GraphDependencies and completion

Vicente-Arturo Romero-Zaldivar vicente.romero at
Fri Oct 16 22:33:58 UTC 2015

On 10/16/2015 02:17 PM, Maurizio Cimadamore wrote:
> Would a delegation model work for problem 2? I.e. the dependencies 
> completer could be a 'spy' completer that did its own bit of logic and 
> then delegated to the completer originally installed (which could be a 
> real completer or the null completer).

I also thought about this, but IMO the model could be more general. I 
mean it doesn't seem to be necessary to stablish an order between the 
dependencies completer and the "original" completer. It seems to me like 
they can be executed in any order thus effectively working as "event 
listeners". This could imply having a list, or set if you want to 
enforce uniqueness, of completers instead of only one completer.


> Maurizio
> On 16/10/15 12:24, Andreas Lundblad wrote:
>> Widening the audience of this discussion. Jan and Maurizio, forgive 
>> the overlap with previous email.
>> I've looked into the Dependencies class and tried to figure out how 
>> it can be adjusted to cover the requirements of sjavac (with the help 
>> of Jan and Maurizio). A summary follows.
>> Currently the Dependencies mechanism works as follows: When a symbol 
>> is about to be completed, it's pushed onto a stack and when 
>> completion finishes the stack is popped. If a symbol A is pushed, and 
>> then symbol B is pushed on top of A, it means that the completion of 
>> A triggered completion of B and by that we conclude that A depends on 
>> B. To hook into the completion mechanism the Dependencies class 
>> replaces the null completer with itself.
>> There are currently two issues with this approach.
>> 1) If symbol A triggers completion of symbol B, but B happens to 
>> already be completed the dependency from A to B may go unnoticed.
>> 2) When the Dependencies installs itself as a completer for the 
>> symbol, it *might* overwrite an important completer. Right now it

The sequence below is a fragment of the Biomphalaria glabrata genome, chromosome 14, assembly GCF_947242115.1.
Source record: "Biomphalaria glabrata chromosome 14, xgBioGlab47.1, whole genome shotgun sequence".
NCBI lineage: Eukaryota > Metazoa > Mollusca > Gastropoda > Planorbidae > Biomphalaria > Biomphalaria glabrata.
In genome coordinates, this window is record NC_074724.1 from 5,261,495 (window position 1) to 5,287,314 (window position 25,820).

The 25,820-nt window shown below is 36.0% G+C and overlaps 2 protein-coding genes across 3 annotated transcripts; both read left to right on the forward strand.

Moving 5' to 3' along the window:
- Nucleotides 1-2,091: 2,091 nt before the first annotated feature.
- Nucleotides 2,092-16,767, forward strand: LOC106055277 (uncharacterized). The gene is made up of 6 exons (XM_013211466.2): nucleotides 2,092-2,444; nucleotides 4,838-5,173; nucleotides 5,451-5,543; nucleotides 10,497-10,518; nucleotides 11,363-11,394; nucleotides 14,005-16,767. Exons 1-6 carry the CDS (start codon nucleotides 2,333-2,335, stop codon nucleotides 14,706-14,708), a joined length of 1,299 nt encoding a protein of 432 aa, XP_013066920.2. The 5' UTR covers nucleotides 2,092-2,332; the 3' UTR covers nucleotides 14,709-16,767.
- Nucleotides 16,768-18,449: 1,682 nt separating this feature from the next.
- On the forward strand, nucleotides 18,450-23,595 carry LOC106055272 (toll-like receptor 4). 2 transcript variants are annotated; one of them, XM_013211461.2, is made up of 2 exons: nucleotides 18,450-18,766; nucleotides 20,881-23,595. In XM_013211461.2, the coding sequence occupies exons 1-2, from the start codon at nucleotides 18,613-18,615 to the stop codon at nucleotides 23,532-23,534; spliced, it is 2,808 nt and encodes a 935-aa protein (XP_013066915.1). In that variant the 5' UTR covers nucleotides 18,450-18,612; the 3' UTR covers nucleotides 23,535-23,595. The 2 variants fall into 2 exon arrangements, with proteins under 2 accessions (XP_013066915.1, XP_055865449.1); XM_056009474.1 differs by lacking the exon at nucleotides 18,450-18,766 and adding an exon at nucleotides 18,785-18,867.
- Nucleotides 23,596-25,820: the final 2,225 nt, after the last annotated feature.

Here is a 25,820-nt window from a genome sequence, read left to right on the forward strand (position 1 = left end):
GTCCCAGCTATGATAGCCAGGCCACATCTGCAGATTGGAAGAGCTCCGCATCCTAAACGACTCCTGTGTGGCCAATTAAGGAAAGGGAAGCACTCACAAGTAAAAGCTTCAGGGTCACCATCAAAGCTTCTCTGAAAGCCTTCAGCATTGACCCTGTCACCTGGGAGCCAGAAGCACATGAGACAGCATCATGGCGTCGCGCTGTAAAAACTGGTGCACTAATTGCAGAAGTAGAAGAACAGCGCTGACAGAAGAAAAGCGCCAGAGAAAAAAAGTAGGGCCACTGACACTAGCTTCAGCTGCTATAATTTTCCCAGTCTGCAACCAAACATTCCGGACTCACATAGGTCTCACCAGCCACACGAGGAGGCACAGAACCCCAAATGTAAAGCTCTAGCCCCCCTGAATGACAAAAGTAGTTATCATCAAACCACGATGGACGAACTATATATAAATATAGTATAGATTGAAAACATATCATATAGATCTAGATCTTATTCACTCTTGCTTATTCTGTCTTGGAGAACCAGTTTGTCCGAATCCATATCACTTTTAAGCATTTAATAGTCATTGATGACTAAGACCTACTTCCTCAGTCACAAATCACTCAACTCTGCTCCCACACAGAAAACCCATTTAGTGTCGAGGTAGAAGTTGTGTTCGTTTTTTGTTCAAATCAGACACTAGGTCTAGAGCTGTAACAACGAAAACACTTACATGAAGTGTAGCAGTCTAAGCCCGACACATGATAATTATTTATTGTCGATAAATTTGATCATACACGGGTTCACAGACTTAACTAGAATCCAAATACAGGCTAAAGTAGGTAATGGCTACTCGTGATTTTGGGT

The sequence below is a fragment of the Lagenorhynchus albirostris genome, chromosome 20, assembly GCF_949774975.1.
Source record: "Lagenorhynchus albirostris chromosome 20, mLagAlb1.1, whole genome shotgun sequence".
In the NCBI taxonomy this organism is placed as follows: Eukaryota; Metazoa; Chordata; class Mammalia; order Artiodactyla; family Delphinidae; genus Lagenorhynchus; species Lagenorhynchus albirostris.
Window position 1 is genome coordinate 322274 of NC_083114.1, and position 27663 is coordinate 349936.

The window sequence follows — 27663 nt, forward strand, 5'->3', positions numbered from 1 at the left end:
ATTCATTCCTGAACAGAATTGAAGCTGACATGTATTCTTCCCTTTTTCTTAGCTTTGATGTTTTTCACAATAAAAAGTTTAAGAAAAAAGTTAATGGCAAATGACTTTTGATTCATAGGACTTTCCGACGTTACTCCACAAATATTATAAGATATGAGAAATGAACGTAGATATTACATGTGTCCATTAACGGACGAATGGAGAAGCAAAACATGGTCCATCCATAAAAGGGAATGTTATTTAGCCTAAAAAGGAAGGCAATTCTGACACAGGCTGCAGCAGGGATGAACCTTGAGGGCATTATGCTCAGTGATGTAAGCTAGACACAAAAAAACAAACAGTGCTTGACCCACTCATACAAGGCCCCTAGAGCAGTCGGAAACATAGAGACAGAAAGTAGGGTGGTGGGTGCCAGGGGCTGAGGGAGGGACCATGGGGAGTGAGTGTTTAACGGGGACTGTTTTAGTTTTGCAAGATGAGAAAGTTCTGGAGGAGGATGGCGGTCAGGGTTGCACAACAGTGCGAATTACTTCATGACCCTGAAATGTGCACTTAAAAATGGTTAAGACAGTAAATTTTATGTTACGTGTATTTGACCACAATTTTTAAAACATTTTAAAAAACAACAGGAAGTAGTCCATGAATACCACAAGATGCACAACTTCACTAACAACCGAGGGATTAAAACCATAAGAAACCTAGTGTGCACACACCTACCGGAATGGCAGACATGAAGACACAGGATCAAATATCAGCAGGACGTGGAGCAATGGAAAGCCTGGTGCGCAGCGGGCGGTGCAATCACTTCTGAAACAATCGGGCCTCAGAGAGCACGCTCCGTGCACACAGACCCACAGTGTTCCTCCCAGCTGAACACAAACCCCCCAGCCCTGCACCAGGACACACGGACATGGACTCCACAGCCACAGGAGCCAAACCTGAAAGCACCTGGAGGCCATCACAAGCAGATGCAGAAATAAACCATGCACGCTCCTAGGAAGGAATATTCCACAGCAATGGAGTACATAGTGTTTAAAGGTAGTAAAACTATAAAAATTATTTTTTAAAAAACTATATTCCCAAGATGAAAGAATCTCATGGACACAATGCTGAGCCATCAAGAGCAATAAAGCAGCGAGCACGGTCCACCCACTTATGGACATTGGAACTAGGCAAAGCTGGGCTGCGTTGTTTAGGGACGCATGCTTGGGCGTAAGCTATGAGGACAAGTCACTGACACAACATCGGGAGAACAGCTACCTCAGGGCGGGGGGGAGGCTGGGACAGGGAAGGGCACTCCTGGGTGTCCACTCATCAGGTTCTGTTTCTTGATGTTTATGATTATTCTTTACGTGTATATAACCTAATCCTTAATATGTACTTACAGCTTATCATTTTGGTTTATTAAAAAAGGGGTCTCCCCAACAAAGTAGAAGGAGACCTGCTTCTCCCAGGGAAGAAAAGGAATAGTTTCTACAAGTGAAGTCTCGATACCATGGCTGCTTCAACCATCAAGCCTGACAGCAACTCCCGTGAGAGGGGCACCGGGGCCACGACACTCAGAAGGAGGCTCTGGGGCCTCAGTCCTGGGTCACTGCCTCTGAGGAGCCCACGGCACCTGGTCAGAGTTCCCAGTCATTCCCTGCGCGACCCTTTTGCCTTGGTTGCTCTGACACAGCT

>> seems like this doesn't happen, but it's fragile.
>> Problem 1 can be solved by always calling complete, even for the null 
>> completer. (I will benchmark carefully to make sure it doesn't cause 
>> a performance regression.)
>> Problem 2 is trickier. The most robust alternative would be to move 
>> the Dependencies.push/pop logic into Symbol.complete. Symbol doesn't 
>> have a reference to the context however, so getting hold of 
>> Dependencies is problematic. Another alternative would be to move the 
>> functionality over to the completer. It can be done without spreading 
>> the logic across all completers by making Completer an abstract class 
>> that takes care of this. I've tried this and it is possible but it 
>> gets quite complicated since for instance even the null completer 
>> needs to reference the context, and Symbol.complete needs a reference 
>> to the null completer.
>> Another option that has struck me is to let Symbol keep track of the 
>> dependencies by having a 'private static Symbol currentlyCompleted'. 
>> The complete method would then look something like
>>      if (currentlyCompleted != null)
>>          currentlyCompleted.deps.add(this);
>>      Symbol prev = currentlyCompleted;
>>      currentlyCompleted = this;
>>      c.complete(this);
>>      currentlyCompleted = prev;
>> Unfortunately this solution would actually require currentlyCompleted 
>> to be something like a ThreadLocal, which is not the javac-idiomatic 
>> way of solving per javac instance data, so I assume this is a no-go?
>> So, since I've already spent a lot of time on this, I'm now thinking 
>> of ignoring issue 2 for the time being. If anyone sees a solution, 
>> please let me know. (Should the current solution fall apart, my plan 
>> B is to go back to analyzing the AST.)
>> -- Andreas

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